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Google takes aim at Apple with new devices, OS

Google is expected to unveil two new Nexus smartphones, its new mobile operating system and the next generation of its Chromecast streaming device at an event in San Francisco on Tuesday.

Analysts will be watching closely, but not just for product updates: The event marks Sundar Pichai's first presentation as CEO and investors will be looking for signals of a change in direction for Google's business.

"[It] will be interesting to see if Pichai talks about any topics other than products. Will he discuss business or organizational goals‎ for Google? [We] will be looking for signs of how active or distinct of a CEO he will be," said RBC Capital Markets analyst Mark Mahaney.

Pichai is expected to unveil Google's new flagship Nexus phones from LG and Huawei. The Nexus 6P is Huawei's first Nexus device and, according to Android Police, will be available for pre-order on Tuesday in the U.S., U.K., Ireland, Canada and Japan starting at $499.99 and the device features a metal body, Gorilla Glass 4, a Qualcomm Snapdragon 810 v 2.1 processor and 3450mAh battery.

The Nexus line provides Google with the opportunity to show off the features of its new Android software. Most device makers and carriers customize Android, but Nexus phones run an unchanged version, allowing Google to showcase its vision for the new OS dubbed "Android Marshmallow."

The two new Nexus phones Pichai is expected roll out are an important part of Google's pitch to developers to get them to build apps on the platform. According to Comscore, Android has 51 percent of the US smartphone market share and an even greater share of the pie outside the U.S., where Apple's iOS devices are less popular.

Android Marshmallow, first unveiled in May, includes some key new features to rival Apple's iOS 9 and is expected to be released in early October.

Android Pay — a rival to Apple Pay — lets users pay for products using an Android phone, and virtual assistant Google Now gets an upgrade with Now On Tap, which let users access the service by holding down the home button, just like Apple's Siri. The new feature also incorporates information Google knows about users, such as location data and data from gmail, to suggest useful information.

Pacific Crest analyst Evan Wilson said that the fragmentation of Android limits its impact in the short term. Only 21 percent of Android smartphones are currently running Google's latest Android OS, Lollipop, according to the Google Play store.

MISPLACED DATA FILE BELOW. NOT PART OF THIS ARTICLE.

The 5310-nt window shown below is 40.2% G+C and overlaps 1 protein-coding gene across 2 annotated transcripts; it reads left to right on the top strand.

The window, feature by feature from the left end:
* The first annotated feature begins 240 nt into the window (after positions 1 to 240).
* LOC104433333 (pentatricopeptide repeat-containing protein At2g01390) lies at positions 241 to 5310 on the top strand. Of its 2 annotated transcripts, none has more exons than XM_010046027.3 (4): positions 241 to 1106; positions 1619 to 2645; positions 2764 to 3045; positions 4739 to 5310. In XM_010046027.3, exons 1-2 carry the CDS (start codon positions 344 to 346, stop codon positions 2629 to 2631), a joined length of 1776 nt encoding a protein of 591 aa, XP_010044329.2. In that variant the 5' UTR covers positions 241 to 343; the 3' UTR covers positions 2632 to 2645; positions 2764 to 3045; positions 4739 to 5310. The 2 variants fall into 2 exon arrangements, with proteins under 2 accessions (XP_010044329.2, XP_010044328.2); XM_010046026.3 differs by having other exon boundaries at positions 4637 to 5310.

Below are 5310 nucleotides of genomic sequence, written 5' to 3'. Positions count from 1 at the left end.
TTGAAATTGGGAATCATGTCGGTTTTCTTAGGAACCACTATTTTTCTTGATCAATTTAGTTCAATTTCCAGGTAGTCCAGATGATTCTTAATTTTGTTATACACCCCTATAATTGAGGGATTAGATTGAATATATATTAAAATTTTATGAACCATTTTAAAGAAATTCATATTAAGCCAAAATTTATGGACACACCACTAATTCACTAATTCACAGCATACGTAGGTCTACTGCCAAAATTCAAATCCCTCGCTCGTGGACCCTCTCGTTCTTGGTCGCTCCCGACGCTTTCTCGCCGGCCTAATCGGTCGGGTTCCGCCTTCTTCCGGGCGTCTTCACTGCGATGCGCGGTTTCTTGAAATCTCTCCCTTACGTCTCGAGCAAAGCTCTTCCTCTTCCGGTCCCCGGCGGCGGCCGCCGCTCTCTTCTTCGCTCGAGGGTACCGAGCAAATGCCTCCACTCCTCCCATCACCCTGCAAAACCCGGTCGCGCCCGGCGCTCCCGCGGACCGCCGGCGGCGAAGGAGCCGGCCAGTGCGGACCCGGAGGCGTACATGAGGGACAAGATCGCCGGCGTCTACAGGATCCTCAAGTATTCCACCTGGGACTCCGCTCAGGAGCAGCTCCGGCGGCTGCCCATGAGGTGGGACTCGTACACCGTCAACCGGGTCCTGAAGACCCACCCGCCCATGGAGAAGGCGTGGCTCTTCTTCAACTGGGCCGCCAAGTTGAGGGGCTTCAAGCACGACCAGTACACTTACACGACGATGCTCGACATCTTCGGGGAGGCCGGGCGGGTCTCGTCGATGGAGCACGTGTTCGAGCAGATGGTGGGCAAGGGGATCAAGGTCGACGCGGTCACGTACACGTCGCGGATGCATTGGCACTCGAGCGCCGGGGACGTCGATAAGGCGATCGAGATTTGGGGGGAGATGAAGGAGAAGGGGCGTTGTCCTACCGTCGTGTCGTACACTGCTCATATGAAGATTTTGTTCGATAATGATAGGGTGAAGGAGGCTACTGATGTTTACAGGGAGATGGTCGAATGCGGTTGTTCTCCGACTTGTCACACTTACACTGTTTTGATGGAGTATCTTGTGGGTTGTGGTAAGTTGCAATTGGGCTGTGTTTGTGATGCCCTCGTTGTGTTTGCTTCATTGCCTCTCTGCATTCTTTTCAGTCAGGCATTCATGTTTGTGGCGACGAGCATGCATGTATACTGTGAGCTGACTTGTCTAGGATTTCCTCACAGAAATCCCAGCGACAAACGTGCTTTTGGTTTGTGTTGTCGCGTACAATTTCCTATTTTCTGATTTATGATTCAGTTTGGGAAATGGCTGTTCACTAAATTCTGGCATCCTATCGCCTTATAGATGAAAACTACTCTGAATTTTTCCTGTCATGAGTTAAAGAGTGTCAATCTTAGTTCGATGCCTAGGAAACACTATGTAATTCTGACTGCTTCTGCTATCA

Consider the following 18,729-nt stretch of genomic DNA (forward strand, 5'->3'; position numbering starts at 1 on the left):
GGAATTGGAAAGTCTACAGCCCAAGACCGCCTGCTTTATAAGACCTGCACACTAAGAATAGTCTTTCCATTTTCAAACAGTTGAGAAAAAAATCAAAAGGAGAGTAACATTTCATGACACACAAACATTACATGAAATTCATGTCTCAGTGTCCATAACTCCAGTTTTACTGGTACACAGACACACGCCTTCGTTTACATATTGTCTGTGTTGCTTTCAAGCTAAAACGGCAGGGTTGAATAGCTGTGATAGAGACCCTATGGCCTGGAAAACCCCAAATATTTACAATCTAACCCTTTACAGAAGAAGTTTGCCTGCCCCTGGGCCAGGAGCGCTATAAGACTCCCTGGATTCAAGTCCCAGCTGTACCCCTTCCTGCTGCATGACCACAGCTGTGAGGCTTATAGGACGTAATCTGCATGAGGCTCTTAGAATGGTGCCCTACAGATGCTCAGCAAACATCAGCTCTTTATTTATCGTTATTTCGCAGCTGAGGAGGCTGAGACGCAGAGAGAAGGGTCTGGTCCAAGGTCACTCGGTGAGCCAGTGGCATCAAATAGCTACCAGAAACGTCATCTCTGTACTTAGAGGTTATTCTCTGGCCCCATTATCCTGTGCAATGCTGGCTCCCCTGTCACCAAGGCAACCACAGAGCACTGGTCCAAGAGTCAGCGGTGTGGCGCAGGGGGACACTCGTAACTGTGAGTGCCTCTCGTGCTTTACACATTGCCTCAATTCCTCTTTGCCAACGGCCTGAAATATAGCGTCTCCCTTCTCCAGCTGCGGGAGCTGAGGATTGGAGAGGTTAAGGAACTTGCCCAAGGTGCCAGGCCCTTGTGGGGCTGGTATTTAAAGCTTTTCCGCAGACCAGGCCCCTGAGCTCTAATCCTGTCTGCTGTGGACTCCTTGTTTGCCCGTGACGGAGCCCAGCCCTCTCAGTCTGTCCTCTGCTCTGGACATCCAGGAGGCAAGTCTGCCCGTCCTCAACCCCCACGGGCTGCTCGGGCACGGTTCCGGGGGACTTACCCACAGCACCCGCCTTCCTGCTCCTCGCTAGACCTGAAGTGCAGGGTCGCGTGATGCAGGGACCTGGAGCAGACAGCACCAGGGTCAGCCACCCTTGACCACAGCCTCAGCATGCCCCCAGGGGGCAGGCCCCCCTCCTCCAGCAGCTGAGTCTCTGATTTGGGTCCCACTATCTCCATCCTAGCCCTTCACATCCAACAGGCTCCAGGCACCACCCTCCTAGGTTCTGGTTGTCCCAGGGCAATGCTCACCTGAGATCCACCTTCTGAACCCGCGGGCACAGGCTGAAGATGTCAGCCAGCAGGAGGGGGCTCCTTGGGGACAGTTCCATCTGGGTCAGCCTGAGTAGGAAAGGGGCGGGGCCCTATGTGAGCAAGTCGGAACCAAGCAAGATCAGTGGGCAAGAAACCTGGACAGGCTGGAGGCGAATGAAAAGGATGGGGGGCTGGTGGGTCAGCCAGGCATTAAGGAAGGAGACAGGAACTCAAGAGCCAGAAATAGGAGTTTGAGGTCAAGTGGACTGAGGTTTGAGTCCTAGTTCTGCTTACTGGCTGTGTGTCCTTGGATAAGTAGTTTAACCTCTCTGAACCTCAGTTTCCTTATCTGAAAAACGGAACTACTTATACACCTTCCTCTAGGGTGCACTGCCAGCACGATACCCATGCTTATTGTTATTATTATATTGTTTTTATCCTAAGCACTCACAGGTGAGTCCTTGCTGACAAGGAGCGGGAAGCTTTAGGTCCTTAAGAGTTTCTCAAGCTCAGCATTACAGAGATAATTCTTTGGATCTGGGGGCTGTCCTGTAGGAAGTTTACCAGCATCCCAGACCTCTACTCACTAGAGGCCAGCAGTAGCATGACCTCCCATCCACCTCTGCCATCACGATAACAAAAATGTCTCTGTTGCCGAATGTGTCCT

Still, Android has "closed the functionality gap with [Apple's] iOS at high end and is now a true competitor," Wilson said an important step since Android phones are generally seen as targeted to more price-conscious users.

Google is also expected to announce the second generation of Chromecast stick with home screen support for streaming video and improved Wi-Fi capabilities, and a new Chromecast audio stick for streaming music. Android Police reports that Google will also announce a Play Music family plan for $15 per month for up to 6 devices, rivaling similar offerings from Spotify and Apple. It's all part of Google's effort to get more devices using Google's platform.

With Android facing probes in Europe and reportedly in the U.S. over antitrust claims, first reported by Bloomberg, Google is under increased scrutiny from regulators, though analysts are split on how much of a threat these investigations pose to Google's business. "For now, we are assuming that regulatory scrutiny of Android will not lead to any material changes at Google. Largely because there are no direct revenue streams associated with Android," said Mahaney.

But SunTrust analyst Robert Peck says Wall Street is not so optimistic. "Many believe there could be some cash penalty, akin to what Microsoft saw several years ago (several billion). However, the much more important part would be any impact to top-line growth rates, should Google be forced to emphasize other services (i.e., YELP) over its own," he said.